Amniocentesis is an invasive procedure performed during pregnancy to determine (among other things) whether the fetus has Down syndrome (Trisomy 21- DS). The risk of fetal DS increases with increased maternal age, from 1:1600 at age 20 to 1:30 at age 45, with a risk of approximately 1:350 at age 35 and 1:100 at age 40 [3, 4]. Screening for DS in maternal serum – such as the triple screen performed in the second trimester that includes measurement of AFP (Alfa Fetoprotein), HCG (Human Chorionic Gonadotropin) and UE3 (Unconjugated Estriol) – facilitates better risk estimates and identification of subgroups of women considered to be at higher risk for whom amniocentesis is indicated. Conversely, DS screening also facilitates identification of those at low risk for DS for whom amniocentesis is not recommended . Amniocentesis is associated with an increased risk of miscarriage. The exact magnitude of this additional risk is equivocal and is estimated to be in the range of 1:100–1:1600 [6–8]. While various risk estimates are used by physicians and counselors (in Sheba Medical Center 1:1000 is the risk of miscarriage commonly conveyed during counseling), the Israeli Medical Association consent form used by all Israeli medical facilities gives the risk of miscarriage as 1:200. Thus, the decision to perform the procedure can also lead to negative consequences.
Since 1980, amniocentesis has been funded by the Israeli Ministry of Health for women who are older than 37 years at the onset of pregnancy regardless of other indications , and since 1993, this funding has been expanded to all women ages 35 and up [10, 11]. Additionally, amniocentesis is funded by the Ministry of Health for women younger than 35, whenever there are abnormal ultrasound findings or relevant family history, and by the health insurance organizations when there is a high risk based on screening tests [12, 13].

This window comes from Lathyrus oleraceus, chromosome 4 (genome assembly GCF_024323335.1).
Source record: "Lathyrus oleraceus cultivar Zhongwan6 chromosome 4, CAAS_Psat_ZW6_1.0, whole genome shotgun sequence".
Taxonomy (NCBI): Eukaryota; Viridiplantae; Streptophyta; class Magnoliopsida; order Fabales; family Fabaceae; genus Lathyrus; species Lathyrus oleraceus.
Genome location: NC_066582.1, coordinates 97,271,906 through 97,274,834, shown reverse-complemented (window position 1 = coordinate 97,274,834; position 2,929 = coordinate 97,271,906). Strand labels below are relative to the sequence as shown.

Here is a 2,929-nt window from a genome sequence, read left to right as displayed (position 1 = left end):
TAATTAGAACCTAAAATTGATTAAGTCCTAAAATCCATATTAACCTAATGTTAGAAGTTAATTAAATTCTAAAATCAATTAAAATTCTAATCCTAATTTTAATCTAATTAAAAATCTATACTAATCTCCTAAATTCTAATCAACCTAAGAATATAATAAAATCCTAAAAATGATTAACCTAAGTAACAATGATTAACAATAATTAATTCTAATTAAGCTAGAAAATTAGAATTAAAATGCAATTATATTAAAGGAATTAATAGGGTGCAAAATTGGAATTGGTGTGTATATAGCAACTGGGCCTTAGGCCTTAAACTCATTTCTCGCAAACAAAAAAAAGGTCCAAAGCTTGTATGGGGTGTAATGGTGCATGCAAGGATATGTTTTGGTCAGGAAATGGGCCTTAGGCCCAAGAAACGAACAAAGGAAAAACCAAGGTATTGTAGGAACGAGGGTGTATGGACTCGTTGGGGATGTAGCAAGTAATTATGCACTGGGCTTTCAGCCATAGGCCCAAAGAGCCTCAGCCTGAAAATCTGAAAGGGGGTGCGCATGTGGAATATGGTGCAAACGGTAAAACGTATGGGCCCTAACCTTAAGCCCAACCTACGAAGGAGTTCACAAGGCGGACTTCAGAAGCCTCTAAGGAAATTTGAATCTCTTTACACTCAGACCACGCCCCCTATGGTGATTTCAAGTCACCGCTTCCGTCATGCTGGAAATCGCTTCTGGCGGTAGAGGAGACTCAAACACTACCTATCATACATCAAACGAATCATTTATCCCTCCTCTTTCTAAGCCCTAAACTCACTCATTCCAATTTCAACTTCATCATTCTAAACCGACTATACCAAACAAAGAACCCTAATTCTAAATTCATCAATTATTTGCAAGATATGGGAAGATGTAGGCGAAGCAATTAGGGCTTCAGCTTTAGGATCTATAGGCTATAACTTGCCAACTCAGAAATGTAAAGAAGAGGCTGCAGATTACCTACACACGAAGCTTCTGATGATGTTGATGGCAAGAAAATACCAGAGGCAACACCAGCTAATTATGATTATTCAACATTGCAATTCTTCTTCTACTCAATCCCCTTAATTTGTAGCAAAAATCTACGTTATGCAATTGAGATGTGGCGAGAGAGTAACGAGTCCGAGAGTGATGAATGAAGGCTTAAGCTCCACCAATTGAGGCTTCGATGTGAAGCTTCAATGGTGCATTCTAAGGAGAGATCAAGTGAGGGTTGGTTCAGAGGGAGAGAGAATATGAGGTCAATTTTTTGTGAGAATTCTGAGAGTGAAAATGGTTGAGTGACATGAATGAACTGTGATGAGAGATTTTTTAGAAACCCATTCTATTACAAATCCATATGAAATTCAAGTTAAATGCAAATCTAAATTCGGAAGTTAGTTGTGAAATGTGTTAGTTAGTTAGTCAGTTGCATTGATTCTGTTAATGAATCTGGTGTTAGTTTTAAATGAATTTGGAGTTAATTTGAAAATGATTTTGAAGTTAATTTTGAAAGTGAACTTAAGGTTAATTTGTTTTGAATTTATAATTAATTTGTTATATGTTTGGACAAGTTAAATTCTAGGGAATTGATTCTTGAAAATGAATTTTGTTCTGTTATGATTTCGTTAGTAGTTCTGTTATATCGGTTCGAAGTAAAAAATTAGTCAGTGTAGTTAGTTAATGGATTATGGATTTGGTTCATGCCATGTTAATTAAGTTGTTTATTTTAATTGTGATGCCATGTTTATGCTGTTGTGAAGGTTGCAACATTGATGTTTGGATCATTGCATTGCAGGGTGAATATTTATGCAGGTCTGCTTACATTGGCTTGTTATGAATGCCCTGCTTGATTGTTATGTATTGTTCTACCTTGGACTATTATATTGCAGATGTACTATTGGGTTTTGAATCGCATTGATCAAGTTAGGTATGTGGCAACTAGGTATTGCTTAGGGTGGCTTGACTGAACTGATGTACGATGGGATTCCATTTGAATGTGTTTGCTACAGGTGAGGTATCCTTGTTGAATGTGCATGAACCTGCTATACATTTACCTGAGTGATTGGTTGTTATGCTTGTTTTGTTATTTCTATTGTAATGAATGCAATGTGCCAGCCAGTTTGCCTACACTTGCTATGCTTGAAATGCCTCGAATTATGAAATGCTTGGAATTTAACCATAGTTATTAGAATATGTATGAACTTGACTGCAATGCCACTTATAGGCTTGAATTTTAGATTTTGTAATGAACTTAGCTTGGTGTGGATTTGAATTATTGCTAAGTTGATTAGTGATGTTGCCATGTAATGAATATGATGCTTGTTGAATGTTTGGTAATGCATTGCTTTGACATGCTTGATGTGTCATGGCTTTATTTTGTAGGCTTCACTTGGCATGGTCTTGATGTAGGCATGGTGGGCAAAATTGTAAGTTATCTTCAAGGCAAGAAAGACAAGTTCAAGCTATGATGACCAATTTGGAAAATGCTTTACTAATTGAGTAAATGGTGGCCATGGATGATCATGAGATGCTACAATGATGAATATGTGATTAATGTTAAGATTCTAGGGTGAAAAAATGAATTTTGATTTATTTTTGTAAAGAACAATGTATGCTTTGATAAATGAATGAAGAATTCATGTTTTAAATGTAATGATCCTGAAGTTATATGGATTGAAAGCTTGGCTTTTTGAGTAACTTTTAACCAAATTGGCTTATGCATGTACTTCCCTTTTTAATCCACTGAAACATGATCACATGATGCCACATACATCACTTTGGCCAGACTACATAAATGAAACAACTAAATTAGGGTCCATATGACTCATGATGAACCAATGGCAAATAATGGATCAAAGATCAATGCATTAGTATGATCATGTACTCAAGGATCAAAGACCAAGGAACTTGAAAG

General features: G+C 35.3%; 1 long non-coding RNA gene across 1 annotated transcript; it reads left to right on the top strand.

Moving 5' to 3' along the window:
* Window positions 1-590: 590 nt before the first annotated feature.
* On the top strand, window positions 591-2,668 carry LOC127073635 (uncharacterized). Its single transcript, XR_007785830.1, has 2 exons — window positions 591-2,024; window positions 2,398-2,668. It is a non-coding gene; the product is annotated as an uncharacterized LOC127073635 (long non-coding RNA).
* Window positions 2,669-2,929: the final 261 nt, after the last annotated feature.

During the period of 2002–2006, almost 47,500 women in Israel had amniocentesis for the sole indication of AMA. In 2006, 11,131 amniocentesis procedures were performed in Israel due to AMA, while only 2355 procedures were performed for all other medical indications, such as ultrasound findings or high risk for a genetic disease (not including high DS risk) . Compared with other western countries, Israeli women tend to perform more tests during pregnancy including genetic carrier screening, ultrasound scans and biochemical screening for DS . Our previous work has shown that, in a small sample of educated, mostly secular AMA women, the vast majority (87 %) had amniocentesis; many of them performed the test before receiving their DS screening results . Based on the latest survey of the Israeli Ministry of Health, among Jewish women under age 35, 62 % had triple test screening and 11 % had amniocentesis . However, among Jewish AMA women, 47 % had amniocentesis (and 64 % had triple test screening). Among AMA women that did not have amniocentesis, 83 % said that they were referred for it . This survey included religious women who are known to perform fewer tests,